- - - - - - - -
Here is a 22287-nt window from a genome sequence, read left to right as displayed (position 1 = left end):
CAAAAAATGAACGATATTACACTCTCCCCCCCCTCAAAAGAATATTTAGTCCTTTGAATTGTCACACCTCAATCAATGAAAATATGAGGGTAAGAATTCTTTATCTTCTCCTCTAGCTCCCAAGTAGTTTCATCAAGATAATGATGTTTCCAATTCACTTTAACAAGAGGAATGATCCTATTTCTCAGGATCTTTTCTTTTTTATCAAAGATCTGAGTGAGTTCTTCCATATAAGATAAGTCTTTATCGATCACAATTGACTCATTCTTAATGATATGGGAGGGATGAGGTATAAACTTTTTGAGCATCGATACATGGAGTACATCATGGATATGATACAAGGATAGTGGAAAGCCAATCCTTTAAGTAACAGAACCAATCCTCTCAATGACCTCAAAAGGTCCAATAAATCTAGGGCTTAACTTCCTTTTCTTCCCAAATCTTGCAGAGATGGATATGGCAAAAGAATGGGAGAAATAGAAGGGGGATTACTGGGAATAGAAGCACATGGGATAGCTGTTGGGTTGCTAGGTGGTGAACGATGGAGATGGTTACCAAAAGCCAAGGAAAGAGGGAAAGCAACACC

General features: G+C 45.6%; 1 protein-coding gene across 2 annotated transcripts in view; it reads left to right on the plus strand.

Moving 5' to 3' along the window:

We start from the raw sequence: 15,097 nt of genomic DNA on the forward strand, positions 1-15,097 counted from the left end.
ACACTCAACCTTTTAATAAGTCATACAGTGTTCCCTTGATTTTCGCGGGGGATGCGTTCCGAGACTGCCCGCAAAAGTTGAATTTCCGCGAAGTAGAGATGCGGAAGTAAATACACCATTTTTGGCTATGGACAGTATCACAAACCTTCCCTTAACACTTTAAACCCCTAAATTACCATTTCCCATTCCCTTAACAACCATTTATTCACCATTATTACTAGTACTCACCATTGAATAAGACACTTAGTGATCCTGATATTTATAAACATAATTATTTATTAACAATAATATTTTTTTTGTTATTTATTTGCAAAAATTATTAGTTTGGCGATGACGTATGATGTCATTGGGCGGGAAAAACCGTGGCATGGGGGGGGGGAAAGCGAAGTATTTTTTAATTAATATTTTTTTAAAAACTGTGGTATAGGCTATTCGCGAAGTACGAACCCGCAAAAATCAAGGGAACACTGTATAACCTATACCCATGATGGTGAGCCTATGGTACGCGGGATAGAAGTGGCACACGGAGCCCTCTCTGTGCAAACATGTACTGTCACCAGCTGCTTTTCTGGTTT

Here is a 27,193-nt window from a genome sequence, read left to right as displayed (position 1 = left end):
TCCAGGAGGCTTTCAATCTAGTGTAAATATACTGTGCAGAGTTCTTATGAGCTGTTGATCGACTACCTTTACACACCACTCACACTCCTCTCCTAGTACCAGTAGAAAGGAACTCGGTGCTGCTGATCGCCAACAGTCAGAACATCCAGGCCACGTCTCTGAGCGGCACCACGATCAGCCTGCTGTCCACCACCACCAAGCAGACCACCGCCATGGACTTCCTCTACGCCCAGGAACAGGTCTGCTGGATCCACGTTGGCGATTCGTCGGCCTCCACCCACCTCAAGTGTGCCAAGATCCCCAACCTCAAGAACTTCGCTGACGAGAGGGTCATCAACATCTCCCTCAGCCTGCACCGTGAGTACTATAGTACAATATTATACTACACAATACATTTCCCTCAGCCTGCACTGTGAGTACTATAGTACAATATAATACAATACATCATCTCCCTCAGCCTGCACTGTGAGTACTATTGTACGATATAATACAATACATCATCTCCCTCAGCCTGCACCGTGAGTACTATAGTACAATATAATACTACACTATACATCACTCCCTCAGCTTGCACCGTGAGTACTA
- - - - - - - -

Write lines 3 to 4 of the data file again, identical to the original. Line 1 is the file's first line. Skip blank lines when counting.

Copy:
General features: G+C 45.6%; 1 protein-coding gene across 2 annotated transcripts in view; it reads left to right on the plus strand.

Moving 5' to 3' along the window: